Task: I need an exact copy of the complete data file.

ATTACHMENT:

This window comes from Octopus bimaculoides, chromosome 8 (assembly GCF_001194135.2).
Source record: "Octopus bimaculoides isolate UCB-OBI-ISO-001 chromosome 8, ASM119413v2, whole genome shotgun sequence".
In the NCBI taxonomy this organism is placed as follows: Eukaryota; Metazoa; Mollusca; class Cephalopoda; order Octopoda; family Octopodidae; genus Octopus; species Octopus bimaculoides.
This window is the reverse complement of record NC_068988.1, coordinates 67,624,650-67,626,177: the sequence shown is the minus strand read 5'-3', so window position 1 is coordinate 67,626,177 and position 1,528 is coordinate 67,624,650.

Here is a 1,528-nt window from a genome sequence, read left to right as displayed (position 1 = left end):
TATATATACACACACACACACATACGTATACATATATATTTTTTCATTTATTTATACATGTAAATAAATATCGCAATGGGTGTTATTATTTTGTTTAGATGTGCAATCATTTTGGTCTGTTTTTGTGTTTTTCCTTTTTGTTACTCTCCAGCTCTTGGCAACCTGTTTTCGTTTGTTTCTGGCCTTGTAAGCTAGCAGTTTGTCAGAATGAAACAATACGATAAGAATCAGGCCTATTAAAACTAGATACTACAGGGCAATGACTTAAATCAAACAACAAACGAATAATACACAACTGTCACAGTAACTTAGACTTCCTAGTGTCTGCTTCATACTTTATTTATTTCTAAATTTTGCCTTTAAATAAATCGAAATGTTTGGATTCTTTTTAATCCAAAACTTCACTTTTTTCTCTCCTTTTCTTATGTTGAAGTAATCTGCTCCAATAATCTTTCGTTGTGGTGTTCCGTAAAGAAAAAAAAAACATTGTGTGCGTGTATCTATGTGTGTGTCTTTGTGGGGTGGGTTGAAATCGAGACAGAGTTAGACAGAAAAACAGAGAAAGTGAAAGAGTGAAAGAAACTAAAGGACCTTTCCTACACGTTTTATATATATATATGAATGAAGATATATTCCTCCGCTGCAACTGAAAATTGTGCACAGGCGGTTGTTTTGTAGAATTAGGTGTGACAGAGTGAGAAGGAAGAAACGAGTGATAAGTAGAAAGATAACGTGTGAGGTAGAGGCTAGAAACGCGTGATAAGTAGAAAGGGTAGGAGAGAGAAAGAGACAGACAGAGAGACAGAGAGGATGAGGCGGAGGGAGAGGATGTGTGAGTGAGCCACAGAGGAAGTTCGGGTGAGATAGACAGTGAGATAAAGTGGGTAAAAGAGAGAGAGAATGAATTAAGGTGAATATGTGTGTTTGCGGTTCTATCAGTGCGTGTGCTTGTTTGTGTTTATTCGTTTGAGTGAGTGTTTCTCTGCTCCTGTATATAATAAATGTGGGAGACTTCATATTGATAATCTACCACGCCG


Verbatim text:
This window comes from Octopus bimaculoides, chromosome 8 (assembly GCF_001194135.2).
Source record: "Octopus bimaculoides isolate UCB-OBI-ISO-001 chromosome 8, ASM119413v2, whole genome shotgun sequence".
In the NCBI taxonomy this organism is placed as follows: Eukaryota; Metazoa; Mollusca; class Cephalopoda; order Octopoda; family Octopodidae; genus Octopus; species Octopus bimaculoides.
This window is the reverse complement of record NC_068988.1, coordinates 67,624,650-67,626,177: the sequence shown is the minus strand read 5'-3', so window position 1 is coordinate 67,626,177 and position 1,528 is coordinate 67,624,650.

Here is a 1,528-nt window from a genome sequence, read left to right as displayed (position 1 = left end):
TATATATACACACACACACACATACGTATACATATATATTTTTTCATTTATTTATACATGTAAATAAATATCGCAATGGGTGTTATTATTTTGTTTAGATGTGCAATCATTTTGGTCTGTTTTTGTGTTTTTCCTTTTTGTTACTCTCCAGCTCTTGGCAACCTGTTTTCGTTTGTTTCTGGCCTTGTAAGCTAGCAGTTTGTCAGAATGAAACAATACGATAAGAATCAGGCCTATTAAAACTAGATACTACAGGGCAATGACTTAAATCAAACAACAAACGAATAATACACAACTGTCACAGTAACTTAGACTTCCTAGTGTCTGCTTCATACTTTATTTATTTCTAAATTTTGCCTTTAAATAAATCGAAATGTTTGGATTCTTTTTAATCCAAAACTTCACTTTTTTCTCTCCTTTTCTTATGTTGAAGTAATCTGCTCCAATAATCTTTCGTTGTGGTGTTCCGTAAAGAAAAAAAAAACATTGTGTGCGTGTATCTATGTGTGTGTCTTTGTGGGGTGGGTTGAAATCGAGACAGAGTTAGACAGAAAAACAGAGAAAGTGAAAGAGTGAAAGAAACTAAAGGACCTTTCCTACACGTTTTATATATATATATGAATGAAGATATATTCCTCCGCTGCAACTGAAAATTGTGCACAGGCGGTTGTTTTGTAGAATTAGGTGTGACAGAGTGAGAAGGAAGAAACGAGTGATAAGTAGAAAGATAACGTGTGAGGTAGAGGCTAGAAACGCGTGATAAGTAGAAAGGGTAGGAGAGAGAAAGAGACAGACAGAGAGACAGAGAGGATGAGGCGGAGGGAGAGGATGTGTGAGTGAGCCACAGAGGAAGTTCGGGTGAGATAGACAGTGAGATAAAGTGGGTAAAAGAGAGAGAGAATGAATTAAGGTGAATATGTGTGTTTGCGGTTCTATCAGTGCGTGTGCTTGTTTGTGTTTATTCGTTTGAGTGAGTGTTTCTCTGCTCCTGTATATAATAAATGTGGGAGACTTCATATTGATAATCTACCACGCCG